Both of my parents were left-handed. But they were born in the early 1950s and their kindergarten teachers believed that being left-handed was a deficiency to be corrected. Thankfully, attitudes about left-handed people changed by the time their left-handed daughter (me) started school, and teachers no longer forced students to change.
The world, however, is still built for the 90% of the population who are right-dominant. Living in a world where most common tools aren’t built for you is inconvenient, but contrary to popular belief, these challenges do not make left-handed people more likely to die earlier (that belief may stem from a 1991 study from the University of British Columbia, but several studies since have debunked those claims).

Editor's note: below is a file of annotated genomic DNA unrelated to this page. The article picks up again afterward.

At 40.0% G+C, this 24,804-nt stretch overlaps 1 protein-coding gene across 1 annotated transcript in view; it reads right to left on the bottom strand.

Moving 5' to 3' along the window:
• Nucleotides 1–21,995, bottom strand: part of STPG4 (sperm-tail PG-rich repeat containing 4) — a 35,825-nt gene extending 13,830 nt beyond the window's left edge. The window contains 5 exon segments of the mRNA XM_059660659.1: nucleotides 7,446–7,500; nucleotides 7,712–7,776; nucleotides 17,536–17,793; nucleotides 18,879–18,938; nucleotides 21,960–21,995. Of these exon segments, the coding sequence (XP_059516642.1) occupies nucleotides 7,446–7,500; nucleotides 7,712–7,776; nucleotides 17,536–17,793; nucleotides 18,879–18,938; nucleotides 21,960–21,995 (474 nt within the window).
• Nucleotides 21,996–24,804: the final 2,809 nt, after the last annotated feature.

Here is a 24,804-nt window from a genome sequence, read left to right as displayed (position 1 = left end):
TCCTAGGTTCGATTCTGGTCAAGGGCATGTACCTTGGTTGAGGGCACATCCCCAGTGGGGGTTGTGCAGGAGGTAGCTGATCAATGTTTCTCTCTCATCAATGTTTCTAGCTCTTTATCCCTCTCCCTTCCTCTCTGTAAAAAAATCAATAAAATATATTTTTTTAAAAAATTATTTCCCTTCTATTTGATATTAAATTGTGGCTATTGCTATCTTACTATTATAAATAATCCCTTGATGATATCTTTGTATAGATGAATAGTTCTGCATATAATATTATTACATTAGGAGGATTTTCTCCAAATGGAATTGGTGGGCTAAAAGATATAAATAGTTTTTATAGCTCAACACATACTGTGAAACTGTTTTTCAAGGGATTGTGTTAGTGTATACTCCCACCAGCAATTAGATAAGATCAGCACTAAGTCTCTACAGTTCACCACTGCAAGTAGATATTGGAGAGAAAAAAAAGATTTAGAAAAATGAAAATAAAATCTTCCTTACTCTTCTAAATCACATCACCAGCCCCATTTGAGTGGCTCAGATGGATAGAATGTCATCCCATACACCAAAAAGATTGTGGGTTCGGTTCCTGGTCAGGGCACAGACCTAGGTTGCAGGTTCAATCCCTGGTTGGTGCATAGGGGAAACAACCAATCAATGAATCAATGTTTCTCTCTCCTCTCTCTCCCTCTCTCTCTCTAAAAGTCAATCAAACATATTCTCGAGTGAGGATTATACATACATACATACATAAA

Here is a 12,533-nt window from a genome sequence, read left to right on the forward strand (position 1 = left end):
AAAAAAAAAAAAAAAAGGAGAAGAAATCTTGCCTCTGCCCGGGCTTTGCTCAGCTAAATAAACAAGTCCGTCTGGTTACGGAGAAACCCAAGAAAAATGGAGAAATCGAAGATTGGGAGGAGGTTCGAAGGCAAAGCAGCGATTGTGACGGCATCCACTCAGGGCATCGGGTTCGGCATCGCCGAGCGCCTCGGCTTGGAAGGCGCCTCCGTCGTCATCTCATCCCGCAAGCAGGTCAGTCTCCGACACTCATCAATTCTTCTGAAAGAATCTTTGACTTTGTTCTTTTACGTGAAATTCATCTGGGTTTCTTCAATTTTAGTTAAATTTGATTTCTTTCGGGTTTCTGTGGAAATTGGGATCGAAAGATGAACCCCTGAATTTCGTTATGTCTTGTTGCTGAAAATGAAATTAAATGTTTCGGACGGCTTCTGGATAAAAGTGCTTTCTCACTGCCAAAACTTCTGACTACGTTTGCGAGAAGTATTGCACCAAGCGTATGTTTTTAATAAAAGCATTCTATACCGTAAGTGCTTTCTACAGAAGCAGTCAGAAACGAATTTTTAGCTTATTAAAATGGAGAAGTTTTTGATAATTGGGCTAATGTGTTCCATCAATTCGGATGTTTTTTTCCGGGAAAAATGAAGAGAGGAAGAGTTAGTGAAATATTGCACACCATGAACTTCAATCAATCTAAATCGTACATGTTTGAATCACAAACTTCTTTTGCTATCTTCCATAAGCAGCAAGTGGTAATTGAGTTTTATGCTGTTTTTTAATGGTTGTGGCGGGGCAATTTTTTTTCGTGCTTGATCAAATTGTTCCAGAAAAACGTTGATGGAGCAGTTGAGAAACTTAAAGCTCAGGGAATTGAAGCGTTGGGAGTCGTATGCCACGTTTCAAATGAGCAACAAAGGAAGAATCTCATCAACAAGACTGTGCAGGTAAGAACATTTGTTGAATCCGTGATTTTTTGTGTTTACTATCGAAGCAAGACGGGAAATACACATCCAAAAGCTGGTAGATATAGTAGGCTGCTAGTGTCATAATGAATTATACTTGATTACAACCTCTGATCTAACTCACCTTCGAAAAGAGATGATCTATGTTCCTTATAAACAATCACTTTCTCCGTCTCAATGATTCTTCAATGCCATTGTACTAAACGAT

Still, life for southpaws can be a bit more difficult. Consider:
The left-handed pay gap?
A 2014 Harvard study found that left-handed people’s salaries were, on average, 9% to 19% lower than right-handed people. Of course the gender pay gap still held true, so the gap between lefties and righties was $2,500/year for men and $3,400/year for women. The study also found a possible explanation that left-handers were more likely to not attend or to drop out of college. But dropping out of college certainly didn’t impact famous left-handed CEO Mark Zuckerberg.
Six out of the last 13 U.S. presidents have been left-handed, which is pretty impressive considering that we only make up 10% of the population. And aside from Zuckerberg, a few of the most successful business people in recent times are also lefties, including Steve Jobs, Bill Gates, and Oprah. Still, while there have been studies that found that left-handed people have better memories and are better at controlling inhibitions, as well as being more competitive, and of course more adept at thinking of creative ways to overcome challenges, there is no definitive proof that left-handed people make better leaders.